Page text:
The very first panel of the exhibition The Living Universe in the ESO Supernova Planetarium & Visitor Centre, explains why we study the Universe. From here, visitors will be taken on a journey all the way across the Universe, learning about stars, galaxies, black holes, exoplanets and much more. Credit:ESO/P. Horálek

    The ESO Supernova is the gateway to space for the European public. It provides an immersive experience that leaves visitors in awe of the Universe in which they live and seemingly-abstract concepts are explained in an innovative and engaging way. But all this is futile if we don’t get the science right. We speak to ESO scientist Paola Amico about her involvement as a “Science Liaison” for the ESO Supernova.

    2
    Paola Amico

    Q. Firstly, could you tell us what being a Science Liaison for the ESO Supernova involves?

    A. I check everything that is produced for scientific accuracy to make sure that people are as well informed as possible and that misconceptions are not spread. This all started in 2016, when there was a call for volunteers for the ESO Supernova, which was due to be opened to the public two years later.

    I applied and Tania — the Supernova Coordinator — realised I had a background in astronomy. She checked my CV to review my experience and quickly asked me to take on the role of Science Liaison! I happily accepted and continue to do this even now. It means that I evaluate the text on everything that is produced in the Supernova; this includes exhibition panels, student workshops, planetarium shows, and even the AstroCalendar, which is a kind of database of astronomical events. At the same time, I also took on the role of Science Liaison for ESO’s Department of Communications more generally.

    Q: What experience do you have that makes you a good Science Liaison?

    A: By background I am an astronomer specialising in galactic dynamics — so how galaxies rotate, dark matter and things like that. After finishing a PhD in astronomy, I started at ESO as a Fellow in 1994, and somehow I got more and more attracted to the technology that is applied to astronomy. In particular I became fascinated by detectors, which are a bit like the eyes of any telescope.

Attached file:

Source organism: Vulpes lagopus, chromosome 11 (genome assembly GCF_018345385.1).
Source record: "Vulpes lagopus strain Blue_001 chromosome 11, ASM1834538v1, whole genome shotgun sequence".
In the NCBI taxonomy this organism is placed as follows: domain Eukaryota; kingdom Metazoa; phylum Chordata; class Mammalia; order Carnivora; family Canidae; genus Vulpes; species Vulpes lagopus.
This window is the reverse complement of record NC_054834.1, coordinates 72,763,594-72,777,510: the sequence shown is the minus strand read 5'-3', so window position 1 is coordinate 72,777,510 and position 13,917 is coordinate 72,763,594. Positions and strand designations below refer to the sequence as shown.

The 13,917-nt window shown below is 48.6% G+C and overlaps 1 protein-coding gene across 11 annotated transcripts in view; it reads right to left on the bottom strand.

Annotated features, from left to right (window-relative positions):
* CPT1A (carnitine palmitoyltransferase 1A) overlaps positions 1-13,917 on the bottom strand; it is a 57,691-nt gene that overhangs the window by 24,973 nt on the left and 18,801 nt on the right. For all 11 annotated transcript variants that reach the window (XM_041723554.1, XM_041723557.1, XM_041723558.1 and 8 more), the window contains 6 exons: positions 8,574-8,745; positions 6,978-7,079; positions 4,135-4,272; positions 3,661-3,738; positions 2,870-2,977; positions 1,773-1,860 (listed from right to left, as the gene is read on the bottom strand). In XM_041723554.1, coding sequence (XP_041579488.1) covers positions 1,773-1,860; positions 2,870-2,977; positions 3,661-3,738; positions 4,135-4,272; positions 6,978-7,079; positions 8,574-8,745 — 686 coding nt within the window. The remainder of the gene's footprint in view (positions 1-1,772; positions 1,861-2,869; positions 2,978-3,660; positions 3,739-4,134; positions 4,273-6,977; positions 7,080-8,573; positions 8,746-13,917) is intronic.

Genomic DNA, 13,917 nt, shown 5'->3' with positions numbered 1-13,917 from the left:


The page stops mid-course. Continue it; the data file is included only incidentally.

I was later offered a fellowship in ESO’s instrumentation division, and from that moment on I managed to stay in the field of technology for astronomy. I worked as an instrument scientist and support astronomer for eight years, both at Keck Observatory and at ESO’s Paranal Observatory. My instruments were almost all capable of adaptive optics, which corrects for turbulence in Earth’s atmosphere that causes stars to twinkle and blur. Telescopes that use adaptive optics are really cool, and I think even more fun than other telescopes! Somehow it requires some real-time thinking, interacting and interpretation, because the atmosphere changes all the time, making it quite human-like. I would say working on instruments with adaptive optics is now my role of expertise, I am a systems engineer and I support two instruments on ESO’s Extremely Large Telescope.

    I’m very lucky, because I’m pretty old (ha!) and saw many astronomical technologies being born. The application of technology to astronomy was really starting to take off when I began working in the field. With detectors, for example, they were first one pixel, then eight, and now we are working with detectors made up of millions of pixels! It’s been a real privilege to see that happen and I think working in astronomy during this time of change has given me vital knowledge that I can apply to my Science Liaison role.

    As well as explaining current science and astronomy, the ESO Supernova also presents ESO and all the incredible telescopes that we operate. For example, I was involved in developing a workshop all about optics that shows students and teachers how instruments work and what people can do even with small telescopes. I think my experience in astronomy technology really gives me a broad range of knowledge in the “what”, “why” and “how” of astronomy that makes me a good fit for the Science Liaison role.

    Q: The ESO Supernova covers pretty much every topic in astronomy. Has it been difficult to review such a range of subjects?

    A: It was a bit overwhelming at the beginning! Even for active astronomers it can be a challenge to know the most up-to-date research in every area. For me, this was partly why I wanted to be involved — to get back in touch with all of astronomy. And I’ve learned so much! I went through all my studies again and began recovering all this information.